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Singaporean cell-based milk startup TurtleTree Labs raises USD 6.2 million

Written by Khamila Mulia Published on     2 mins read

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Prince Khaled bin Alwaleed bin Talal Al Saud is joining the startup as an advisor.

TurtleTree Labs, a biotech startup pioneering in cell-based milk, has raised USD 6.2 million in a pre-Series A funding round from Green Monday Ventures, Eat Beyond Global, KBW Ventures, and Verso Capital, the company announced on Thursday.

Based in Singapore and San Francisco, TurtleTree Labs claims to be the world’s first cell-based milk company. The startup says it aims to address the value gap created by the insufficient and unsustainable animal-based dairy industry. It will use the fresh investment to accelerate research and production of functional, bioactive proteins and complex sugars found in human milk. These components have potential benefits in gut and brain health, which can be applied to both infant and senior nutrition.

“We’re looking at several potential locations that we are evaluating for our pilot plant,” CEO Fengru Lin told KrASIA. “We are also working with partners to scale up the production.” Earlier this year, Lin revealed that the firm was working on building large-scale bioreactors to produce milk in sizeable quantities.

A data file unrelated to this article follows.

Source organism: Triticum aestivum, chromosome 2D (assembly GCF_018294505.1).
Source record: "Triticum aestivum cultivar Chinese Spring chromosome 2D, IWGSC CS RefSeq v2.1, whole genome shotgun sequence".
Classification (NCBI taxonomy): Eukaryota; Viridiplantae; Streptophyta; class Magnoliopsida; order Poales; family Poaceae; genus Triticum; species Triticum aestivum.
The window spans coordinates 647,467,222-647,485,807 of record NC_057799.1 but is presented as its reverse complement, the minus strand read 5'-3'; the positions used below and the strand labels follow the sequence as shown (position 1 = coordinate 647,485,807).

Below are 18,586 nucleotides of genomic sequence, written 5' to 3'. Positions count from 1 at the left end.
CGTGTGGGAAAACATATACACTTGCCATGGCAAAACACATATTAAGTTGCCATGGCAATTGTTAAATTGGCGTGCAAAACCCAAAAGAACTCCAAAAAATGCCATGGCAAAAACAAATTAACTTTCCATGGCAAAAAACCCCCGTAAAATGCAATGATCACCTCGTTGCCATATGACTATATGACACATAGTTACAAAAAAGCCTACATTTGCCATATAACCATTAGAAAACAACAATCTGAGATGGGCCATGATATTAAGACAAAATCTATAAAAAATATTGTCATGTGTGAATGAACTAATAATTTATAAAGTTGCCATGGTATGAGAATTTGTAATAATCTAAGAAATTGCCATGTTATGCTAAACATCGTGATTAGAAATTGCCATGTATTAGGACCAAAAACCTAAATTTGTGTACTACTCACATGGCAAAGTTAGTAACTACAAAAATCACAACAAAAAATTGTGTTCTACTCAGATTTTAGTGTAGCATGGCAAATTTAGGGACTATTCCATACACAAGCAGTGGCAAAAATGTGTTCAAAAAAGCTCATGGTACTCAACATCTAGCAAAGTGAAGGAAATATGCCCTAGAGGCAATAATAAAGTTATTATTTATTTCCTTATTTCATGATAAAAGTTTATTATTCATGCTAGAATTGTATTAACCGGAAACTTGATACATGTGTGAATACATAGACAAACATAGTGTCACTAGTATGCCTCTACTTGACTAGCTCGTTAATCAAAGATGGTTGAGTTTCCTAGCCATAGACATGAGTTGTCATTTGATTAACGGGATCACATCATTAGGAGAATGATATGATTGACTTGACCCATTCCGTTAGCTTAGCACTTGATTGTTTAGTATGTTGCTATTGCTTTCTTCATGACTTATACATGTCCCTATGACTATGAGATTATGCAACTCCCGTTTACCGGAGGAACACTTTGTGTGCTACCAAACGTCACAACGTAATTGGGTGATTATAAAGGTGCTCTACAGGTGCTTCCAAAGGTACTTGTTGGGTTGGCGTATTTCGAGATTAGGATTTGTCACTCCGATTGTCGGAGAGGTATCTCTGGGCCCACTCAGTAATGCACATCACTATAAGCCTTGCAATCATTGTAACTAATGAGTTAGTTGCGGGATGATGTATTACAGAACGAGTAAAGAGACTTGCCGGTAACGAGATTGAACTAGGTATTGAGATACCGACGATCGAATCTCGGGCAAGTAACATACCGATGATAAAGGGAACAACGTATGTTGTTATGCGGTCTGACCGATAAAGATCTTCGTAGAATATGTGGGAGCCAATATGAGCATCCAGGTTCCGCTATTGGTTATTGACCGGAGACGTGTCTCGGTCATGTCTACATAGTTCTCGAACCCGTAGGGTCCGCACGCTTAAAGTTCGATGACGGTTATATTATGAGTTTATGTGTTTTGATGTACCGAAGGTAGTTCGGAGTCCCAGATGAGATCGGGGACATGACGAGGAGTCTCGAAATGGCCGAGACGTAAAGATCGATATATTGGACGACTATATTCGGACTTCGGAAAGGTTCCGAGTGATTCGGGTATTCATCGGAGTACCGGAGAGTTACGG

TurtleTree Labs has been able to create milk in their lab and is working with the FDA to obtain a license to launch its lab-grown milk in 2021. “We are following the regulatory development in this field and working closely with authorities,” Lin said. “Singapore is one of the most progressive places in terms of regulatory approval and we are happy to have a presence there. There’s a huge potential as most of the global dairy and infant formula companies have their production plants here in Asia.”

The company further announced that Prince Khaled bin Alwaleed bin Talal Al Saud, who is the founding chairman of KBW Ventures and investor in the seed round, is joining the startup as an advisor.

Singapore has been at the forefront in the development of cell-based protein. Earlier this month, it became the first country to approve the sale of cultured meat by the food tech company Eat Just. The local startup Shiok Meats is currently in the R&D phase and aims to go to market in the coming years.

(The article has been updated with comments from CEO Fengru Lin.)

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